Photo/IllutrationThe Tokyo headquarters of Toshiba Corp. (Asahi Shimbun file photo)

Despite a spotty track record, the concept of a "Japan coalition" is again being floated by the economy ministry to acquire financially troubled Toshiba Corp.'s semiconductor subsidiary and keep it out of foreign hands.

Ministry of Economy, Trade and Industry officials are concerned about the outflow of sensitive technology and other national security issues that might arise if Toshiba sells its semiconductor business to a foreign entity.

The first round of bidding included an offer of close to 3 trillion yen ($27 billion) from Hon Hai Precision Industry Co. of Taiwan as well as a number of U.S. and other companies. However, no Japanese company showed an interest in taking over Toshiba's semiconductor operation.

Many of the major Japanese electronics companies have exited the semiconductor business because of the heavy financial burden involved. In addition to the instability in the overall performance of semiconductor sales, annual capital investments of between 200 billion yen to 300 billion yen are required to maintain competitiveness in the global market.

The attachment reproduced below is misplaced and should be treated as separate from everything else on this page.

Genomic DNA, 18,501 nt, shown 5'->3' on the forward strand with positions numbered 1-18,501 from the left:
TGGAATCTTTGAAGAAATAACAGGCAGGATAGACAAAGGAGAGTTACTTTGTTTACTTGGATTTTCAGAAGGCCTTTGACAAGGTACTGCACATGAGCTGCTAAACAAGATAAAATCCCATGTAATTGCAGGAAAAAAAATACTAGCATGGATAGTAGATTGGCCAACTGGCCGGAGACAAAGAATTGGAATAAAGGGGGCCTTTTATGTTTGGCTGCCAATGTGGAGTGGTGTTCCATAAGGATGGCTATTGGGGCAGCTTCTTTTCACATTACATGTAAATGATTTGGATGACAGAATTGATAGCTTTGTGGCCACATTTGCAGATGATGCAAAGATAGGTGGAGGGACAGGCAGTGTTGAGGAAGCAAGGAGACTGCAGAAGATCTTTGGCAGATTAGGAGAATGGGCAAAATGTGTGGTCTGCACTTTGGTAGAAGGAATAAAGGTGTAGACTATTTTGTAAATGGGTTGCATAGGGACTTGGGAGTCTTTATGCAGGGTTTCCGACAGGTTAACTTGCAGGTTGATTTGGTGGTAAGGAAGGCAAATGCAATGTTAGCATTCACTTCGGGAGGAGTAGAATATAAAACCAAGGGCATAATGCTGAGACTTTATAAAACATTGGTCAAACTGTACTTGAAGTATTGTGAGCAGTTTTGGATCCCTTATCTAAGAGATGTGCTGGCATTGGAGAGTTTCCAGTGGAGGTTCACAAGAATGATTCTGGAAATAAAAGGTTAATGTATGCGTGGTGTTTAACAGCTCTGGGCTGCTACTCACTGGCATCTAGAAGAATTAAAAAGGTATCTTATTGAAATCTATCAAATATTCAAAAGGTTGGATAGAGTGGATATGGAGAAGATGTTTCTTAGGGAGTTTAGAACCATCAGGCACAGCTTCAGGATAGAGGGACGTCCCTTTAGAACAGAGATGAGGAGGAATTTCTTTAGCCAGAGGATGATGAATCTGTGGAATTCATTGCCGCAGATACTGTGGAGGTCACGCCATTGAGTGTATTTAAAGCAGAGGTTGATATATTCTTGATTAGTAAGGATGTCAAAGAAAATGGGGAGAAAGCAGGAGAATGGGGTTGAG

According to sources, the economy ministry has worked with top business executives to approach Japanese companies that have business dealings with Toshiba, such as Fujitsu Ltd. and Fujifilm Holdings Corp., about joining a consortium of companies that would likely partner with U.S. entities in bidding in the second round.

The plan is to have several dozens of companies contribute about 10 billion yen each. Additional capital contributions would come from such government-affiliated institutions as the Innovation Network Corp. of Japan (INCJ) and the Development Bank of Japan.

The creation of a Japan coalition of companies to bid in the second round would allow some leverage over how the decision is made on Toshiba's semiconductor business.

Still, even economy ministry officials are uncertain about whether a sufficient number of Japanese companies will join.

Past examples do not bode well for the ministry's plan.

NEC Corp., Hitachi Ltd. and Mitsubishi Electric Corp. combined their dynamic random-access memory (DRAM) chip businesses to establish Elpida Memory Inc., but that company filed for bankruptcy protection in 2012 and was eventually acquired by a U.S. company.

Japan Display Inc. was established in 2012 by combining the small and midsize liquid-crystal display operations of Toshiba, Sony Corp. and Hitachi. However, Japan Display has shown few signs of profitability, leading to the decision by INCJ, the company's leading shareholder, to inject additional funds in December 2016.